Updated: Jan 26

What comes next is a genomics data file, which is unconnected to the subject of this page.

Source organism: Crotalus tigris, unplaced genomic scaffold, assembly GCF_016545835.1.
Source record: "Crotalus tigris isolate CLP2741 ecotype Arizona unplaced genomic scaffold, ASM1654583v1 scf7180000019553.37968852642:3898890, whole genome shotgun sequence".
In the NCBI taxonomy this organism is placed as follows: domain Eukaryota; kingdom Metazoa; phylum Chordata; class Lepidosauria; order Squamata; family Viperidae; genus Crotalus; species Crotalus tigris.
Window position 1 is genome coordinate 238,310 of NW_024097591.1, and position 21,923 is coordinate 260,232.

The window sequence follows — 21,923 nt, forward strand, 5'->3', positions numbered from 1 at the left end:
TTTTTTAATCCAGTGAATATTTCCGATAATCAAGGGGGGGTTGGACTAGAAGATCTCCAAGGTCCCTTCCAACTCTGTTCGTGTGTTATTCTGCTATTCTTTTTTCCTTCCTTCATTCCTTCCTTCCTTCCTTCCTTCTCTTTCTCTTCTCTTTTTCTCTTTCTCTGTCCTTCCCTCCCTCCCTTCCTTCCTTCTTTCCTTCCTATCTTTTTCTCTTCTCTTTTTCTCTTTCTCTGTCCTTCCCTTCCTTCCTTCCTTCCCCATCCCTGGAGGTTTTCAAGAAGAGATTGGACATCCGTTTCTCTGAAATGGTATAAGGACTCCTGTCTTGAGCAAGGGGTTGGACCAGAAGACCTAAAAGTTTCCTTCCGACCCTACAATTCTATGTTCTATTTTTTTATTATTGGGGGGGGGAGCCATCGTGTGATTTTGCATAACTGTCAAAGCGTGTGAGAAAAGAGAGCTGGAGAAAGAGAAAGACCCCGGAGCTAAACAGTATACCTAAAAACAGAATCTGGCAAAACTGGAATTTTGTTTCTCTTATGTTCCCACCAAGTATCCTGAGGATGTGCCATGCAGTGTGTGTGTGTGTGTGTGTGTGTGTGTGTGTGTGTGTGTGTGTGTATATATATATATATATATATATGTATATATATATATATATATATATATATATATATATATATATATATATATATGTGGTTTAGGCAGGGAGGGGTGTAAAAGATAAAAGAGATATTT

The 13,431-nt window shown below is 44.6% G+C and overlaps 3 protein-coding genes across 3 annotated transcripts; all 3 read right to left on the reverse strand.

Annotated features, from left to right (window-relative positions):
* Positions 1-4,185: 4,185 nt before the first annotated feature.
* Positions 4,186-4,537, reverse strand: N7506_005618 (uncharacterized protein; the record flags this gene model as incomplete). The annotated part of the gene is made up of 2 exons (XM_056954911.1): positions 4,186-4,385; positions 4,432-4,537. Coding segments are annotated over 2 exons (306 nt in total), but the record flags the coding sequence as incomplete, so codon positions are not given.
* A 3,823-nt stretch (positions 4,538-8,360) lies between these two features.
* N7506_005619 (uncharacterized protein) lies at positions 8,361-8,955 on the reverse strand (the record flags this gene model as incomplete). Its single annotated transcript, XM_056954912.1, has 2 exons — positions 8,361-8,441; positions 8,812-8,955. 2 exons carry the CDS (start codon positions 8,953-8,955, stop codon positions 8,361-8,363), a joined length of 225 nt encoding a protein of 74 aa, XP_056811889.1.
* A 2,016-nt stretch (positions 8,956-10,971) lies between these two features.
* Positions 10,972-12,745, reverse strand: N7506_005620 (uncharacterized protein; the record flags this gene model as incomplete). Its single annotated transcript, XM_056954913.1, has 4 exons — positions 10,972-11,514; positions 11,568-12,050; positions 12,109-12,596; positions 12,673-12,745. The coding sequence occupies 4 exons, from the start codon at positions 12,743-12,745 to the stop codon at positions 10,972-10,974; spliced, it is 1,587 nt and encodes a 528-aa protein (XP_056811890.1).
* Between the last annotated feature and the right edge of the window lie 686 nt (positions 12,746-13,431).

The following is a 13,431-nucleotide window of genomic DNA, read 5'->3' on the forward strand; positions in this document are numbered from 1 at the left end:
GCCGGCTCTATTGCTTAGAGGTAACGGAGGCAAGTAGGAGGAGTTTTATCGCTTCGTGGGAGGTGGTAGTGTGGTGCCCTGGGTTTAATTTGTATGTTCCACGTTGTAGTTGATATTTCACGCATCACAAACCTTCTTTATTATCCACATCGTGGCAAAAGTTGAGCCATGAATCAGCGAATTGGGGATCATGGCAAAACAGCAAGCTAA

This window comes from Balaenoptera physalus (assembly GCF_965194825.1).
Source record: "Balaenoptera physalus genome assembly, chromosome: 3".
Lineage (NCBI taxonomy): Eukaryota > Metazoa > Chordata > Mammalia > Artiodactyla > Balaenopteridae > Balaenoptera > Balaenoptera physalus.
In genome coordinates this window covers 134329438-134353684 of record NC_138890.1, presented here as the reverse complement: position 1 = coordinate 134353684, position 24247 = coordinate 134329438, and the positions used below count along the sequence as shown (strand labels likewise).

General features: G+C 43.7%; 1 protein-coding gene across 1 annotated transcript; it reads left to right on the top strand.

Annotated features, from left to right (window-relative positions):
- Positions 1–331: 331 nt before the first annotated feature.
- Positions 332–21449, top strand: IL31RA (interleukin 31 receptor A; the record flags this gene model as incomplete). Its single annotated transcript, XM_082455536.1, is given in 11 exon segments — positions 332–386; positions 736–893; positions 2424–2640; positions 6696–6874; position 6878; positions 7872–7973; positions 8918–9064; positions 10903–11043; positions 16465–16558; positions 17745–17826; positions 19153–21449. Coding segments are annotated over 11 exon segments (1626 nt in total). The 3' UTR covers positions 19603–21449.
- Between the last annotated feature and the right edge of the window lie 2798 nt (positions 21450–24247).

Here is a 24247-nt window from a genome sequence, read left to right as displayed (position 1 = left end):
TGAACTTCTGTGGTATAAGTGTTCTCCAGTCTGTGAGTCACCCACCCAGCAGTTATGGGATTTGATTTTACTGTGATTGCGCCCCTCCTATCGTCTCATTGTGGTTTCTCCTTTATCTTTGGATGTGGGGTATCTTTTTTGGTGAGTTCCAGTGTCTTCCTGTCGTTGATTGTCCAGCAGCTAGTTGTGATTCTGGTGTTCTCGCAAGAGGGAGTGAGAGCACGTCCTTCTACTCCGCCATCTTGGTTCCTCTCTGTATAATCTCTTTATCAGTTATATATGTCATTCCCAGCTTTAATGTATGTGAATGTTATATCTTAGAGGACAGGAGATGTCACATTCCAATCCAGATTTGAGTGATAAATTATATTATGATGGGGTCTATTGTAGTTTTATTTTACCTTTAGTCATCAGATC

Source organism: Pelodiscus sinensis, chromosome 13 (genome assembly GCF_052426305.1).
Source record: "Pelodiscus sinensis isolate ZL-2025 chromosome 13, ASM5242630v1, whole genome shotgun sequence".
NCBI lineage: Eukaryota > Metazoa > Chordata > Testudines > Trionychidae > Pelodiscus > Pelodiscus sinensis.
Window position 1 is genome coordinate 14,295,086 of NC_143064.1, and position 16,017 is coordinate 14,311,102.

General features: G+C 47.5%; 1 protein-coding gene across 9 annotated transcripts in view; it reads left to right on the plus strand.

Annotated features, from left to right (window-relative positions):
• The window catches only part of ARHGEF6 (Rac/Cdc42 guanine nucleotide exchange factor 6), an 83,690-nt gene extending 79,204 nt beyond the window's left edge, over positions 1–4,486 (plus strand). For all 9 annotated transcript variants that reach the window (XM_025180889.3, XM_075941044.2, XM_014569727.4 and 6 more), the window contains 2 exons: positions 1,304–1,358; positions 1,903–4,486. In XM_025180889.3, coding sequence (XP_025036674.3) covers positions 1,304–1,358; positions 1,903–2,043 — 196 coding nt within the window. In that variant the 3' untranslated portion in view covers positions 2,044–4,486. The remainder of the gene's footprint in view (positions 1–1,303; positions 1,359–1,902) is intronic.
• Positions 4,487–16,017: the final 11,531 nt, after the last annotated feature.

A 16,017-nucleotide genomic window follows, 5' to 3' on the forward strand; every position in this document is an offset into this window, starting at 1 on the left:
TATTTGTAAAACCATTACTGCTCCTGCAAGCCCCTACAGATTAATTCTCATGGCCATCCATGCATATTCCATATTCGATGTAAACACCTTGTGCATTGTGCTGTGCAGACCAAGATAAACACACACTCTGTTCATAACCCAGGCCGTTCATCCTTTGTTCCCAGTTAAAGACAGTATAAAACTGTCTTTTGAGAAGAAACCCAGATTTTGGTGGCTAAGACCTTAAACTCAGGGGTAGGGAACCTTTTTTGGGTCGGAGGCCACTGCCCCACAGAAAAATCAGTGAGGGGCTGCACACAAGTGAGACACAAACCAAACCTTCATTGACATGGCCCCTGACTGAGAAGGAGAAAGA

A recent article in the NY Times explored the idea that we build resilience as we age. Some call this wisdom, a “knowing” that comes from experience. It’s also a mindset. When I worked as a Registered Nurse, I had the unique experience of witnessing and hearing the stories of so many during the ultimate challenge that comes at the end of their lives and how they navigated through crisis. What I learned is that life throws things at us that can shake us to our core and that most of us have experienced trauma. These traumas tend to hang out in our bodies afterwards and manifest in many forms. We relive events from the past, can be inundated in the present, or project tragedy in the future. Crisis permeates and alters our lives. Sometimes a crisis is a catalyst for much-needed change. “Crisis competence” is the idea that surviving a crisis builds resilience. Every time we survive, come out on the other side and then reflect backward, we gain insight and wisdom. The status quo is comfortable. Even if it’s not ideal, we know what to expect and there’s a tendency to stick with it, despite the need for improvement. A crisis shakes out of the status quo and forces us to change. It is ungrounding, intentionally, and can make us question everything. In that time of questioning, I’ve experienced an expanded sense of awareness, an appreciation for the kick in the butt, and even a sense of accomplishment for being able to prove that I can make it through another one. What’s interesting is that I experience less fear when I have to face the next crisis. This is crisis competence. The inspiring part is that when all resistance has lifted, I often discover that the place I’ve landed in is usually better than where I started. I’m learning to trust the process. Here’s to weathering 2020.